Levels of control

Hey,So I'm feeling a bit confused about what 'controlled' asthma really means and wondered if you guys could help. Are there different grades of control you would expect to reach depending on the severity of your asthma? Or is there just one gold standard of control = no symptoms for the majority of the time?I ask beacuse having previously being very good at denial and ignoring symptoms unless they gave me no option I now feel much more aware and am aiming for a better overall fitness too - *but* my last asthma review made me I think I was being unrealistic?? At the review (due to night time symptoms being on the up and days that have been really up and down too) my peak flow was and has been sitting at the 320 mark (with best of 450) so not fab, but the nurse was just happy that I have avoided A&E for most of this year (touch wood). She advised me not to push myself hard and expected that my symptoms were just due to the change in air temp and as long as my reliever was working etc it should settle. Whislt she might be right I left feeling like if the cough etc doesn't go away, I would just need to put up with the symptoms and deal with it. Sorry, I've rambled, but what do you think, should I expect more?Thank you x

5 Replies

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  • Hi Lee

    You are pretty much right, the goal for asthma is control with minimal or no symptoms, on the correct medication. Both the mildest and severe asthma can be controlled (difficult and brittle asthma are seperate issues all together, although some level of control is still attainable) so that the sufferer experiences very few or no night time symptoms, attacks, or symptoms on exposure to a trigger.

    Your asthma nurse was also probably right by saying that the change in air at this time of year may be making you chesty - it certainly does me. However, that is not to say that more optimal control can't be achieved - this may include increasing or adding in medications. If I were you, I would see my GP and mention that my asthma is unstable. It isn't something that you should have to put up with, especially if your asthma is normally well controlled and you are (mostly) symptom free.

    Feel free to PM me for more info, hope this helps

    Emz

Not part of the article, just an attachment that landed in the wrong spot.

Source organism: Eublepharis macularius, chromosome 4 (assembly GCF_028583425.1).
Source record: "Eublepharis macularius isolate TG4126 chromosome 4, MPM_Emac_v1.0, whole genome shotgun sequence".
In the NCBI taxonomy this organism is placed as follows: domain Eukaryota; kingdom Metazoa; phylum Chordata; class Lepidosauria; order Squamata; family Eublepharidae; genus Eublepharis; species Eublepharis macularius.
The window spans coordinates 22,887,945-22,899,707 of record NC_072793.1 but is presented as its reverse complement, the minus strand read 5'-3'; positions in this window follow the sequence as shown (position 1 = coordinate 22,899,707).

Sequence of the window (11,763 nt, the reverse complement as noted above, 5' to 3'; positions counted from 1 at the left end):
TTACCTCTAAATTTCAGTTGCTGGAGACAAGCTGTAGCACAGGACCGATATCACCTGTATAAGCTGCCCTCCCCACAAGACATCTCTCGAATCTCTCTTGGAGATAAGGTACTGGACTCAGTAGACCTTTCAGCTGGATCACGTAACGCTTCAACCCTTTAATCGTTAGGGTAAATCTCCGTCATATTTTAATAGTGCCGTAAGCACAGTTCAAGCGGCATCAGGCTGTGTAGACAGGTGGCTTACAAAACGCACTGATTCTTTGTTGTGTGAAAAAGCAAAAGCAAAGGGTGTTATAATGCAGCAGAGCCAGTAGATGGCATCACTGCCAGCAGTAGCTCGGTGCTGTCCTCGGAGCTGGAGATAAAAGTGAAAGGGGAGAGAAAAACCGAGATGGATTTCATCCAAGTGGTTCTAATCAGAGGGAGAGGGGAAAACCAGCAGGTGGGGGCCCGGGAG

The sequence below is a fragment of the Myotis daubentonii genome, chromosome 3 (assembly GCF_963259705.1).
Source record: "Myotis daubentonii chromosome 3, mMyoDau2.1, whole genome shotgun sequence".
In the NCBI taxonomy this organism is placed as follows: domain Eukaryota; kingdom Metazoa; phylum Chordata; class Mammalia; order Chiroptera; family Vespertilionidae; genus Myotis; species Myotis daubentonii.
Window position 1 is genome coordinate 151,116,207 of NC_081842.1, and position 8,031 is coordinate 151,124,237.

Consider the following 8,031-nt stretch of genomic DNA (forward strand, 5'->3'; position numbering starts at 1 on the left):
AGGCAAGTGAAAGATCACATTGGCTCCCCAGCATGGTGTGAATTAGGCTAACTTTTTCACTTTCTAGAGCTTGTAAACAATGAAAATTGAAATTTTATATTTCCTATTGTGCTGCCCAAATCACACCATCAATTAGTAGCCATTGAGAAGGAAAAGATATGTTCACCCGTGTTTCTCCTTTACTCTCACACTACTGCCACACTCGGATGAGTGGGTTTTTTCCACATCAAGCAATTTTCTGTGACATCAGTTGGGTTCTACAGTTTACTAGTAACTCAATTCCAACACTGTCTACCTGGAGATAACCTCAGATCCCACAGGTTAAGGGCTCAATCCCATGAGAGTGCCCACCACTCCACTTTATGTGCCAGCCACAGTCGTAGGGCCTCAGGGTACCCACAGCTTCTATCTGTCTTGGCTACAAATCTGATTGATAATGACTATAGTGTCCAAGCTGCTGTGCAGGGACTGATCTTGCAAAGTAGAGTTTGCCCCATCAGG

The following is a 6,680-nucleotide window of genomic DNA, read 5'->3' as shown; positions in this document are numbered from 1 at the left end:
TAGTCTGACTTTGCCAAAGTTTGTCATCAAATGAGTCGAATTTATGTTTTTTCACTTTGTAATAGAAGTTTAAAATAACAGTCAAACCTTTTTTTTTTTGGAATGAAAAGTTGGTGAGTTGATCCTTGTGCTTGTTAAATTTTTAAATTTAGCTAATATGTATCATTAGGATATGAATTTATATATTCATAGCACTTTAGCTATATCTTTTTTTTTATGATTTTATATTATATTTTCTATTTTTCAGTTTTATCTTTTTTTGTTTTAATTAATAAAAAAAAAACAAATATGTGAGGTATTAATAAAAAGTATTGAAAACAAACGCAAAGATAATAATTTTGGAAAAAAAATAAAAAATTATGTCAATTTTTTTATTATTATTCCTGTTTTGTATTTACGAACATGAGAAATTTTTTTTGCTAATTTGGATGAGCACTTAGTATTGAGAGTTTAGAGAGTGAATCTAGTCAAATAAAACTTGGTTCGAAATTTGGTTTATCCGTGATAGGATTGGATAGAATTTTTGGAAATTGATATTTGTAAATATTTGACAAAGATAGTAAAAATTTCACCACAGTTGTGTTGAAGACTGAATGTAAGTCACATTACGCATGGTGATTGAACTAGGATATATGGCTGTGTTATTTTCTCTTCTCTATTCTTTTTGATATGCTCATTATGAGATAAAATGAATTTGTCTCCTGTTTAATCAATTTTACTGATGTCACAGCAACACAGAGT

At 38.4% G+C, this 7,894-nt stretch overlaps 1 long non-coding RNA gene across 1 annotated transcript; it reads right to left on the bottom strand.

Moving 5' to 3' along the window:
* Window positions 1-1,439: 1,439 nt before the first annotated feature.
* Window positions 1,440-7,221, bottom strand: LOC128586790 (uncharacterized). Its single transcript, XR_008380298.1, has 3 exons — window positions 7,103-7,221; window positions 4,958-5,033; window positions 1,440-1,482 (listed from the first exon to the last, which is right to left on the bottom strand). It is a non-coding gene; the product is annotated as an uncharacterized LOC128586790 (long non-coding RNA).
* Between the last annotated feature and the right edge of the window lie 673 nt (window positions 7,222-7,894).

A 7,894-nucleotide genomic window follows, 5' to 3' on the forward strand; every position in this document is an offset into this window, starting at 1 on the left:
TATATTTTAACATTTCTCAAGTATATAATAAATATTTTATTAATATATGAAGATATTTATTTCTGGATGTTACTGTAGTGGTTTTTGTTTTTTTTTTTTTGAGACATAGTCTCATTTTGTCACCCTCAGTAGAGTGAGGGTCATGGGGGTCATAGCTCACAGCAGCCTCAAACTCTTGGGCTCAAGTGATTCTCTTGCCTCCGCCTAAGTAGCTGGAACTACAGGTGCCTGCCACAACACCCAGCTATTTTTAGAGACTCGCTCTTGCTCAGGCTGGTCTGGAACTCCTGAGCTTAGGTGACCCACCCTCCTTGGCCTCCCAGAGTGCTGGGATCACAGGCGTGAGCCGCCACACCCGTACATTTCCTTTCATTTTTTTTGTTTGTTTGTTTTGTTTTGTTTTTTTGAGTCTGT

• Hey lee

    That is a really good question, you have got me thinking.

    When my asthma is controlled i do not wake up in the night coughing or with a tight chest or needing my reliever but when i start coughing or waking in the night reguarly i know i need to up something or at least ring my resp nurse for advise.

    It all depends on your asthma, if it is mild or moderate you should only be using your reliever 3 times weekly, but if you are like me and use your reliever 4 times every day all the time, then go by if you are waking at night or if you needing your reliever more than the standard control dose (ie me more than four times daily) as this would indicate your control is not as good as it could be.

    Thank you for raising that question it helped me to relate to how controlled my asthma is. Hope my woffle helps you to decide how well controlled you are and if you need to seek advise.

    Plumie

  • Thank you crazybaby and plumie for your replies :) Both really helpful and clear. I think that I will make an appt to go back. I need more sleep if nothing else and as it's likely to get colder not warmer as winter goes on I need to feel like there are more things I can do to get sorted. I've been tempted to up my symbicort (400/12) but having looked at the leaflet I am on the max dose already so probably shouldn't!

    Thanks again

    Lee x

  • Hello there, i have just read youre post and i agree with what you are saying. My son, who turned 5 last week has had a constant cough for the past 4 weeks( he is asthmatic and has had many attacks) and his reliever inhaeler isnt really doing the job as he is restrricted to what he can and cant do. His cough is keeping him awake and cannot sleep very well but the last 5 or 6 days has gradually got worse. I took him to see the gp yesterday as his appointment with the asthma nurse isnt until next week, and the gp said his chest is fine just to come back in 2 weeks if no better!!! Anyway to cut a long story short he had 2 asthma attacks yesterday had to rush him to a&e where he had a nebuliser and was put onto steroids, yet again. So my advice to you is if you are still coughing to demand that the docs do something about it and maybe up youre preventor inhaeler which might help, thanks for reading.

  • Hi Lee.

    You don't say how many puffs of symbicort you use, but it is possible to use two puffs a day of the 400/12, but not long term.

    As has been said below, I find if I wake at night and always 3.30, this is a few days before I get symptomatic and falling PF readings, I just up my preventer meds until things settle down. The aim of control is dependant on your perception of how much medication you wish to take, and the side effects, and how much the symptoms affect your daily life. Some wish to have no symptoms, and use as much medication as required. The standard is really no symptoms at all, but very rarely totally achievable.

    I consider my asthma to be well controlled, but even then will still get mild symptoms some days, but can live with it, and adjust the medication as and when I see fit.

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